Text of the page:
UK true fleet sales falling sharply in 2019, but van sales rise
The UK true fleet market fell sharply in June amid confusion over the future for diesel with the introduction of low emission zones, the removal of financial subsidies for some hybrid vehicles, and a general decline in confidence until Brexit is settled.
Figures from Dataforce reveal that true fleet sales were down 7.2% last month, compared to June 2018, leaving fleet sales for the first half of the year down 6.2%.
The downturn did not have an impact on all manufacturers, however, with Dataforce reporting that Ford achieved a 17.8% increase in its true fleet sales in June, while Toyota did even better, growing its true fleet sales by 23.4%, SEAT by 30.8% and Volvo by 22.5%.
These mid-year successes maintain promising true fleet sales by three of the manufacturers, with Toyota up 8.2% for the first six months of 2019, SEAT up 11.5%, and Volvo surging ahead by 44.9%, driven by the success of the XC40 SUV (pictured above).
Across the true fleet sector Volkswagen retained its market leadership in June, despite seeing its sales fall by 11.3%, while Ford rose to second place on the back of a 17.8% rise in sales, helped by the Fiesta, Ecosport and KA+. Significantly, this was the first month of growth for Ford, once the UK’s fleet leader, since last August.
Moving in the other direction, BMW saw its true fleet sales crash by 32.8% last month, and Vauxhall (Opel) was down 46.3% in June, compared to 2018, according to Dataforce.
Future of company car tax
Manufacturers will now be hoping that the long-awaited clarity over the future of company car tax will give their true fleet sales a boost. Last week the UK Government finally revealed how company cars will be taxed under WLTP emission ratings, rather than NEDC. It also announced that electric cars and some hybrid models (those capable of 0-50g/km of CO2 and a zero emission range of 130 miles (208km) will be tax free in the 2020-21 financial year, a move expected to energise the true fleet sector where companies and drivers have been delaying the replacement of company cars until the new tax system was confirmed.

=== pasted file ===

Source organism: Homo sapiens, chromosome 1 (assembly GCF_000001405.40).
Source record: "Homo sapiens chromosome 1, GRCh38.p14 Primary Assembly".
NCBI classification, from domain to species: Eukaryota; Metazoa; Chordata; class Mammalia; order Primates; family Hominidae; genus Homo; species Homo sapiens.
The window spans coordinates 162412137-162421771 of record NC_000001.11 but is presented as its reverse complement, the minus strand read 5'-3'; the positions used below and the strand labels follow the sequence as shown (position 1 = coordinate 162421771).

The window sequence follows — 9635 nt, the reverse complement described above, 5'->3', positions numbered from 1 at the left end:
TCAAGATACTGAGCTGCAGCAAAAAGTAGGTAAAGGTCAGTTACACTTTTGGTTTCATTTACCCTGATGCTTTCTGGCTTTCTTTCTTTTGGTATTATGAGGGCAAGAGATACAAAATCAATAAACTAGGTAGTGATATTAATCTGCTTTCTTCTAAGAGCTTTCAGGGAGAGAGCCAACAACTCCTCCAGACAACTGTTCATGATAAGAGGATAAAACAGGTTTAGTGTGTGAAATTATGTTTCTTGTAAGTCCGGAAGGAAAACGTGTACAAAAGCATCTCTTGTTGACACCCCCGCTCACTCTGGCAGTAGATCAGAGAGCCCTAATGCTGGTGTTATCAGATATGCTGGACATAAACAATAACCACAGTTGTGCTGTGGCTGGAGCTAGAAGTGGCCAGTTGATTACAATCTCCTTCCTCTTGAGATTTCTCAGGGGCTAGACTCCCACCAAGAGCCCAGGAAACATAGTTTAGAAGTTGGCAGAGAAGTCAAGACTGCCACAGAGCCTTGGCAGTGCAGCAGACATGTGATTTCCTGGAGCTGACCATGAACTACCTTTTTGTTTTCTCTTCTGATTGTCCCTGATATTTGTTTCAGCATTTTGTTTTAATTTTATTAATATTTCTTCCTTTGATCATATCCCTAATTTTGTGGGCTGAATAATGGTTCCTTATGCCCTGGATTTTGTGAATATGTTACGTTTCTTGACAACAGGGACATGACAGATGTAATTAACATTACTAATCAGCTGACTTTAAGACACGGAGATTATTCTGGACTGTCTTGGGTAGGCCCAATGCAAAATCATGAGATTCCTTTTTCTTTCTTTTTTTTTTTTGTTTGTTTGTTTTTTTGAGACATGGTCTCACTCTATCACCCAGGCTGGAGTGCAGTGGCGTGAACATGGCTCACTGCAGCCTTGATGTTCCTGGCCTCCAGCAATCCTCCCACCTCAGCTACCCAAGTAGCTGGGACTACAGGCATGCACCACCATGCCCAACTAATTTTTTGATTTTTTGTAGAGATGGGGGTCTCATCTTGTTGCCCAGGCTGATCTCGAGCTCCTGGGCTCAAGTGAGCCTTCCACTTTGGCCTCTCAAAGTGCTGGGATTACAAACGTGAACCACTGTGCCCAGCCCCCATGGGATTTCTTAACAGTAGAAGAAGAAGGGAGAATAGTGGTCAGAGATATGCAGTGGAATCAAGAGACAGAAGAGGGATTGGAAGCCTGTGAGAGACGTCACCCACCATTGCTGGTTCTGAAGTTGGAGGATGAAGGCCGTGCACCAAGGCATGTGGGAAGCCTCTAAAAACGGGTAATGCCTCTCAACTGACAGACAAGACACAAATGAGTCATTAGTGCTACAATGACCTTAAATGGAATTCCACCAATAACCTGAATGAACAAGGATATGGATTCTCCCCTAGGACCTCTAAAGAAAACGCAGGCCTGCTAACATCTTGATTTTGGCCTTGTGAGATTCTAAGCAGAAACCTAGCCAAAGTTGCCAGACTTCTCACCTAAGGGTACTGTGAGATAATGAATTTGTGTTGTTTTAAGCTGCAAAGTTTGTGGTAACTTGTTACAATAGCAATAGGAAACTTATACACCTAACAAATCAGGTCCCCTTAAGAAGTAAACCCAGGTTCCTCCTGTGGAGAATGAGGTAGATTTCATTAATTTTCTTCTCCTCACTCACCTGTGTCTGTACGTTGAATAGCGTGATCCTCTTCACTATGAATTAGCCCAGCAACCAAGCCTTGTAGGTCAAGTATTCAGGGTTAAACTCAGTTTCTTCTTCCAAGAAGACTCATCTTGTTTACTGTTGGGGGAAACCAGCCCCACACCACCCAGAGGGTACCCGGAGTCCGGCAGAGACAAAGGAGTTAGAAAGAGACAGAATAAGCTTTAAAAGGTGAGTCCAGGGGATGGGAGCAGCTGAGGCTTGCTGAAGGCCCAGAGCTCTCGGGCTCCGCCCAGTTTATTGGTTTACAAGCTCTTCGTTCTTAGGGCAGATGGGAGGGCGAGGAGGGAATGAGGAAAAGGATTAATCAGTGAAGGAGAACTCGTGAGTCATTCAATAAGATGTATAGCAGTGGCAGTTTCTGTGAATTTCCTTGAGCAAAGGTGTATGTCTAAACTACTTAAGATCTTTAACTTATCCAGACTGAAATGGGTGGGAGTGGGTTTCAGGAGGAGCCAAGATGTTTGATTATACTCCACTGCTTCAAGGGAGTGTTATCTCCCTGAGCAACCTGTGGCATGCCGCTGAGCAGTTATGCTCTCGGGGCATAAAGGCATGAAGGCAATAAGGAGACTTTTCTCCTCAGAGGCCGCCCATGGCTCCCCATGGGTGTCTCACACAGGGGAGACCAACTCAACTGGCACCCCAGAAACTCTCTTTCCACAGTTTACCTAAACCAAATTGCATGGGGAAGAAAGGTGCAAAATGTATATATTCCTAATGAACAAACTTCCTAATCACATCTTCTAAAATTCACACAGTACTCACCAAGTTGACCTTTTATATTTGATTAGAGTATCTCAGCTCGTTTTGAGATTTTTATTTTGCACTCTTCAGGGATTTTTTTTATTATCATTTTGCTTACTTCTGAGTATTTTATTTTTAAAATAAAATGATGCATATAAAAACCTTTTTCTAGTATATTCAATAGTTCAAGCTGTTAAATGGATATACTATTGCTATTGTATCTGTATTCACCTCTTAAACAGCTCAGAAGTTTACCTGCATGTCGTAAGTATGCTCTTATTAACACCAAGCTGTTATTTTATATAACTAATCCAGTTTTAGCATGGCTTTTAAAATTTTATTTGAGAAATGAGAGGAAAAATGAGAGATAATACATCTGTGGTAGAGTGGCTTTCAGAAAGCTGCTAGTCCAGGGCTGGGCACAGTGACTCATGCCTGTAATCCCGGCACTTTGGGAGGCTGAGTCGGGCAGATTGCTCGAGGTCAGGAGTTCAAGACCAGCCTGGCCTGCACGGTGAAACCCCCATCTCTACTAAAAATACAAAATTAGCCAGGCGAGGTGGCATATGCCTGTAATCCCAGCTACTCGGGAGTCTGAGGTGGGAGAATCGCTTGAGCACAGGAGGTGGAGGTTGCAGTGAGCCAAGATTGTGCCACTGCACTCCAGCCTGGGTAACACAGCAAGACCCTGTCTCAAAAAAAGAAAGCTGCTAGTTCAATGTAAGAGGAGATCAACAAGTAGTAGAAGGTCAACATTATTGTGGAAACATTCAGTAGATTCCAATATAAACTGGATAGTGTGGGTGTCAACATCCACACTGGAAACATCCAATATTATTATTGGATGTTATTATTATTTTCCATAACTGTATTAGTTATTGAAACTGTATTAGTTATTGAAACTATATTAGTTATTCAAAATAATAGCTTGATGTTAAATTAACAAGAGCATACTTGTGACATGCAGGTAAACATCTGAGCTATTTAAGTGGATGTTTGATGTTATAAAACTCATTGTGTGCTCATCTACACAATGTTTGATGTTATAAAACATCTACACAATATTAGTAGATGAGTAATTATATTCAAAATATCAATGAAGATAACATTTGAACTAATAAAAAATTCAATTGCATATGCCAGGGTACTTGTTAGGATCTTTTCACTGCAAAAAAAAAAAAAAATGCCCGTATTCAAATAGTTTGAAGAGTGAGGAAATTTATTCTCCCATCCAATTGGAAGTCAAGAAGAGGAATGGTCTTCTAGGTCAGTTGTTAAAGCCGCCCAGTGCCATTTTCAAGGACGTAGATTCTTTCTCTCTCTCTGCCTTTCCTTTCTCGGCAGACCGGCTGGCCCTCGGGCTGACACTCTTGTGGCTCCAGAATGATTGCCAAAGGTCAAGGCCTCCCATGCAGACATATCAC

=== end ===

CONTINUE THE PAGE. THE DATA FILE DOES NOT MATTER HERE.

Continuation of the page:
Official figures from the SMMT, the UK manufacturers’ association, recorded fleet sales (including true fleet, daily rental, manufacturer registrations, and Motability) of 126,836 units in June, down 2.5% on 2018. This left the fleet sector 1% down for the year to date at 677,949 registrations, and a 52.9% share of the UK’s new car market.
Hybrid sales tumble
Interestingly, while battery electric vehicle sales in the combined fleet and private markets soared by 61.7% in June to 1,522 units, and are 60.3% up for the year to date to 11,975, sales of hybrids were down sharply, slipping 50.4% in June, and 29.6% lower year-on-year to 14,923 registrations. The slump follows the removal of Government subsidies for certain hybrids, including the popular Toyota Prius and Mitsubishi Outlander. Diesel sales also dived, down 20.5% in June and 19.4% lower for the first six months of the year.
Mike Hawes, SMMT chief executive, said: “The fact that sales of alternatively fuelled cars are going into reverse is a grave concern. Manufacturers have invested billions to bring these vehicles to market but their efforts are now being undermined by confusing policies and the premature removal of purchase incentives. If we are to see widespread uptake of these vehicles, which are an essential part of a smooth transition to zero emission transport, we need world-class, long-term incentives and substantial investment in infrastructure. Fleet renewal remains the quickest way to address environmental concerns today andconsumers should have the confidence – and support – to choose the new car that best meets their driving needs, whatever the technology, secure in the knowledge that it is safer and cleaner than ever before.”
LCV sales lift the market
The one positive note in June was a welcome rise in the true fleet sales of light commercial vehicles (LCVs), up 11.6% year-on-year and rising 8.4% for the year to date, according to Dataforce. Ford dominates this market (thanks to the Ford Transit Custom and Transit) with twice as many sales as its nearest competitor, Mercedes-Benz, despite the latter growing strongly last month as sales of the Sprinter rose by 47.7% year-on-year. Renault, too, had a good month thanks to the Trafic, with its true fleet sales up 27%.
The SMMT’s figures show LCV sales up 13.5% in June, compared to June 2018, with 39,929 registrations. Over the first half of this year LCV sales in the UK are up 8.7% to 196,418 units, an encouraging sign for the economy and the environment.
“With many light commercial vehicles playing a crucial role in urban areas, getting more of the latest, cleanest and most fuel efficient models on to our roads is essential to help improve air quality – so it’s good news to see the UK van market performing so well. However, it’s important to remember that purchasing patterns are cyclical and for this trend to continue we need business confidence to improve and political uncertainty to end with a good Brexit deal,” said Hawes.